(i) Job polarization. In their May 2015 study on economic inequality, the OECD identifies the growth in part-time work as a factor contributing to rising inequality.  Women and the young, the two groups who most value flexibility, are overrepresented among “non-standard” workers (which include those in temporary, part-time, and self-employment work arrangements). But most non-standard jobs also pay lower hourly wages and are held disproportionately by workers with less education.  The OECD argues (see chapter 4 in particular) that the growth in non-standard employment has thus contributed to “job polarization” (the disappearance of middle-class jobs) and increased income inequality.

(ii) Lack of benefits. Highlighting another downside, the Bureau of Labor Statistics (BLS) reports in the June 2015 Monthly Labor Review that most part-time workers do not receive employer-provided benefits.  Part-time work is most prevalent in the service-providing industries, which are growing as a share of the economy.  For example, 60 percent of total jobs in the accommodation and food services industry are part-time jobs.  Meanwhile, in the goods-producing sector and the major industries of construction, manufacturing, mining, and utilities, just 5 percent or fewer of total jobs are part-time:

The BLS also finds that among both the “lower hour industries” (the largely service-providing industries) and the “higher hour industries” (more of the goods-producing industries), part-time workers are much less likely to receive important benefits such as retirement savings plans and employer-provided health insurance, as shown in the charts below.  The BLS finds the discrepancy in access to benefits between part-time and full-time workers is greater in the higher hour industries where full-time jobs are more prevalent and part-time jobs less common.  The BLS report does not speculate as to the “why,” but I suspect the explanation has much to do with the fact that higher hour industries tend to be older, goods-producing industries with relatively male workforces.  Companies with lots of part-time workers have more incentive and opportunity to “learn” how to employ and satisfy part-timers.

(iii) An enduring gender gap?  Finally, Harvard economist Claudia Goldin suggests women just can’t win or at least can’t catch up with the men, whether they find flexibility within a full-time job or via a non-standard arrangement. That is, the various types of “temporal flexibility” are a “prized benefit” for women (working mothers in particular) but come at “a high price in terms of earnings.”  She summarizes her January 2014 American Economic Association presidential address as follows (emphasis added):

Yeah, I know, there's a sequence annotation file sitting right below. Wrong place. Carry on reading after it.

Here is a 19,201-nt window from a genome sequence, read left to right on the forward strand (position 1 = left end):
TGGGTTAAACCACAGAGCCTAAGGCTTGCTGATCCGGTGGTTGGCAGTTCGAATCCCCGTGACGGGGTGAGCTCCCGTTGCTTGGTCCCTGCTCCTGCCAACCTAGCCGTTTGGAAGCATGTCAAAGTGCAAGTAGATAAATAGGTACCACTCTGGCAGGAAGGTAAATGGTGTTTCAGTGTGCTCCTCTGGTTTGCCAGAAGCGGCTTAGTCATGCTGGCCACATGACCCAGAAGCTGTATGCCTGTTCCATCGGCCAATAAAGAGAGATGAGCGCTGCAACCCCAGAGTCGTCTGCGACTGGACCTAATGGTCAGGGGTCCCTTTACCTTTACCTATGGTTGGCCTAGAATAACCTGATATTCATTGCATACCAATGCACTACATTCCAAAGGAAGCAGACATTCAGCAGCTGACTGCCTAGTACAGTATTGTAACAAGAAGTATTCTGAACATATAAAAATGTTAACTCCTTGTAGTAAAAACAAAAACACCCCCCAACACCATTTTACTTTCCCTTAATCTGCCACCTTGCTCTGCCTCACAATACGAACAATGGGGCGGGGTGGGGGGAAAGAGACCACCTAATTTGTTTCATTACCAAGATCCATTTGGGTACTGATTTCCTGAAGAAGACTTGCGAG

The converging roles of men and women are among the grandest advances in society and the economy in the last century.  These aspects of the grand gender convergence are figurative chapters in a history of gender roles.  But what must the “last” chapter contain for there to be equality in the labor market?  The answer may come as a surprise.  The solution does not (necessarily) have to involve government intervention and it need not make men more responsible in the home (although that wouldn’t hurt).  But it must involve changes in the labor market, especially how jobs are structured and remunerated to enhance temporal flexibility.  The gender gap in pay would be considerably reduced and might vanish altogether if firms did not have an incentive to disproportionately reward individuals who labored long hours and worked particular hours.  Such change has taken off in various sectors, such as technology, science, and health, but is less apparent in the corporate, financial, and legal worlds.

So, there are really two edges to this part-time sword.  On the one hand, the part-time option can add flexibility and “work-life balance” to the lives of working families of all types, and particularly for working moms.  That flexibility can help employers attract and retain high-quality employees who would otherwise choose not to participate in the labor force.  That improves the bottom line for businesses and the economy’s overall level of productivity.  On the other hand, the part-time option increases employers’ flexibility in their hiring and compensation practices, which can either benefit or harm particular workers.  If flexibility comes at the price of lower pay and benefits, then the rising trend in part-time employment could be perpetuating and worsening economic inequality—both between lower-wage and higher-wage workers, as well as between those workers who seek more flexible work arrangements and those who do not.